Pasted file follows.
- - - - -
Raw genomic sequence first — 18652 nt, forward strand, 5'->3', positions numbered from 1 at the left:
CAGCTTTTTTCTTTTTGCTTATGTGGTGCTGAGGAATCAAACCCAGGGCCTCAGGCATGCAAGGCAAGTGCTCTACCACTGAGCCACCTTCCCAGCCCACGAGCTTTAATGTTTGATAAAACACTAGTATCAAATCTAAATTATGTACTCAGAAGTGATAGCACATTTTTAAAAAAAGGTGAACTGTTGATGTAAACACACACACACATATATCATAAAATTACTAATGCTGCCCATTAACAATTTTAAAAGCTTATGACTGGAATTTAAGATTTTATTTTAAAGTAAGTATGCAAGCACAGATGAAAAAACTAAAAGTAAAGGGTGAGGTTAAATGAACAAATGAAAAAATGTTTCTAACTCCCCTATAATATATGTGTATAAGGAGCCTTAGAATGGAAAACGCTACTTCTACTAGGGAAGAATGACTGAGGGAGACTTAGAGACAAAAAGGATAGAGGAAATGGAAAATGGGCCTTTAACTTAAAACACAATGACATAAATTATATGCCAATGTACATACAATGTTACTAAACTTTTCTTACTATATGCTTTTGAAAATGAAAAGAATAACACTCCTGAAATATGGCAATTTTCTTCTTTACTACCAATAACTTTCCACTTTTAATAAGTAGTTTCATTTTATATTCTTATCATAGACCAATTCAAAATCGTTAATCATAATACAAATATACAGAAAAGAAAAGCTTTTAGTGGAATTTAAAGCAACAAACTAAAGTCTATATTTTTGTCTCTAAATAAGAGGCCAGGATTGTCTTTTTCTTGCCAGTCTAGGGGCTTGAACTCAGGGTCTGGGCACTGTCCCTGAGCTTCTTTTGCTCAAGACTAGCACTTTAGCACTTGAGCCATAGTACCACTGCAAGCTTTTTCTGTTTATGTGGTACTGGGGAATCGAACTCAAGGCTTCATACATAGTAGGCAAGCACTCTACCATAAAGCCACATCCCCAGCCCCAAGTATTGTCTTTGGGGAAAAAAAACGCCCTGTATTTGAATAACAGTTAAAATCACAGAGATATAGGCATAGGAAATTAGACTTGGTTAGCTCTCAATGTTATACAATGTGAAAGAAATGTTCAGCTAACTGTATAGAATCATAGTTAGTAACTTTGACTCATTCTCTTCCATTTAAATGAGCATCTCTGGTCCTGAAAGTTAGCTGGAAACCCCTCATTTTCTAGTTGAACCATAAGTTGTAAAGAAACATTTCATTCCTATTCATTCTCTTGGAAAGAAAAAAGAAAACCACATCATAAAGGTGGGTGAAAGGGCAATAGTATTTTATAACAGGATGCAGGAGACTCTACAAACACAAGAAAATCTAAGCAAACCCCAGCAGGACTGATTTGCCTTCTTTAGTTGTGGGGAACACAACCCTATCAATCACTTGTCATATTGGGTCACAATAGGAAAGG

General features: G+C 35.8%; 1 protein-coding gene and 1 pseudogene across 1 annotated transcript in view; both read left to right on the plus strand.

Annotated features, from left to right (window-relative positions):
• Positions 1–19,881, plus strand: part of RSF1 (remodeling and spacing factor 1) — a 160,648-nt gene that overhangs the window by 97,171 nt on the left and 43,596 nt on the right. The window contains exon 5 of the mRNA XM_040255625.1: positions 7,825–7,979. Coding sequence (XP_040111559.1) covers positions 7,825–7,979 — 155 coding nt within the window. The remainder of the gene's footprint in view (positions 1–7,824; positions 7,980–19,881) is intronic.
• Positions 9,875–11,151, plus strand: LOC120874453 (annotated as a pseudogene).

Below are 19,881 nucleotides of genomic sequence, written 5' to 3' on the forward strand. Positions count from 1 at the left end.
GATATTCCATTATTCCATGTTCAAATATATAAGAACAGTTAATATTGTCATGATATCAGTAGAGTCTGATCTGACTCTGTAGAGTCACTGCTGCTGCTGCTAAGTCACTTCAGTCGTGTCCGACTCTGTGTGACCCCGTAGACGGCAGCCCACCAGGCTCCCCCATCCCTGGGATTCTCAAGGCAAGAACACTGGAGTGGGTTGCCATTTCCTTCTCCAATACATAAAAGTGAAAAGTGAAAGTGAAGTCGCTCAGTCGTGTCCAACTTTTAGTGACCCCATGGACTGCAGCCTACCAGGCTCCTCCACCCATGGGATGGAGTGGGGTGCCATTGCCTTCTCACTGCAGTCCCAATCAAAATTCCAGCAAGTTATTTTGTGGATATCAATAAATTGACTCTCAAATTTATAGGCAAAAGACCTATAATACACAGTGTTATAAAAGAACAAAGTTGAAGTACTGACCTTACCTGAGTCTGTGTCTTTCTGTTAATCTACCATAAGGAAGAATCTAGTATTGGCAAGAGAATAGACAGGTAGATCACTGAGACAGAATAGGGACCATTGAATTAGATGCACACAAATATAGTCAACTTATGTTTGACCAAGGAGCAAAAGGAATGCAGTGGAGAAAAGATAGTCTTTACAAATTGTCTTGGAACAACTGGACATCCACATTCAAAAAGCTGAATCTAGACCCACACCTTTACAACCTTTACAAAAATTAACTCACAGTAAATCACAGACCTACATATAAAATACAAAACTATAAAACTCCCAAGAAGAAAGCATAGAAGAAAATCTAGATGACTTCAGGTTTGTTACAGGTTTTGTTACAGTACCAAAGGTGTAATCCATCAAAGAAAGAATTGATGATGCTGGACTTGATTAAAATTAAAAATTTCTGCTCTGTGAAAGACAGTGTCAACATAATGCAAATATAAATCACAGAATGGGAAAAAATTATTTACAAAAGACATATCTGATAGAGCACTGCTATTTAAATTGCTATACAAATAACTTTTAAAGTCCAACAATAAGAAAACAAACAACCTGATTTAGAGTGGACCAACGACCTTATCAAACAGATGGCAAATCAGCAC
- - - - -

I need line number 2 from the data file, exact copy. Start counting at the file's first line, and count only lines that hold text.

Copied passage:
CAGCTTTTTTCTTTTTGCTTATGTGGTGCTGAGGAATCAAACCCAGGGCCTCAGGCATGCAAGGCAAGTGCTCTACCACTGAGCCACCTTCCCAGCCCACGAGCTTTAATGTTTGATAAAACACTAGTATCAAATCTAAATTATGTACTCAGAAGTGATAGCACATTTTTAAAAAAAGGTGAACTGTTGATGTAAACACACACACACATATATCATAAAATTACTAATGCTGCCCATTAACAATTTTAAAAGCTTATGACTGGAATTTAAGATTTTATTTTAAAGTAAGTATGCAAGCACAGATGAAAAAACTAAAAGTAAAGGGTGAGGTTAAATGAACAAATGAAAAAATGTTTCTAACTCCCCTATAATATATGTGTATAAGGAGCCTTAGAATGGAAAACGCTACTTCTACTAGGGAAGAATGACTGAGGGAGACTTAGAGACAAAAAGGATAGAGGAAATGGAAAATGGGCCTTTAACTTAAAACACAATGACATAAATTATATGCCAATGTACATACAATGTTACTAAACTTTTCTTACTATATGCTTTTGAAAATGAAAAGAATAACACTCCTGAAATATGGCAATTTTCTTCTTTACTACCAATAACTTTCCACTTTTAATAAGTAGTTTCATTTTATATTCTTATCATAGACCAATTCAAAATCGTTAATCATAATACAAATATACAGAAAAGAAAAGCTTTTAGTGGAATTTAAAGCAACAAACTAAAGTCTATATTTTTGTCTCTAAATAAGAGGCCAGGATTGTCTTTTTCTTGCCAGTCTAGGGGCTTGAACTCAGGGTCTGGGCACTGTCCCTGAGCTTCTTTTGCTCAAGACTAGCACTTTAGCACTTGAGCCATAGTACCACTGCAAGCTTTTTCTGTTTATGTGGTACTGGGGAATCGAACTCAAGGCTTCATACATAGTAGGCAAGCACTCTACCATAAAGCCACATCCCCAGCCCCAAGTATTGTCTTTGGGGAAAAAAAACGCCCTGTATTTGAATAACAGTTAAAATCACAGAGATATAGGCATAGGAAATTAGACTTGGTTAGCTCTCAATGTTATACAATGTGAAAGAAATGTTCAGCTAACTGTATAGAATCATAGTTAGTAACTTTGACTCATTCTCTTCCATTTAAATGAGCATCTCTGGTCCTGAAAGTTAGCTGGAAACCCCTCATTTTCTAGTTGAACCATAAGTTGTAAAGAAACATTTCATTCCTATTCATTCTCTTGGAAAGAAAAAAGAAAACCACATCATAAAGGTGGGTGAAAGGGCAATAGTATTTTATAACAGGATGCAGGAGACTCTACAAACACAAGAAAATCTAAGCAAACCCCAGCAGGACTGATTTGCCTTCTTTAGTTGTGGGGAACACAACCCTATCAATCACTTGTCATATTGGGTCACAATAGGAAAGG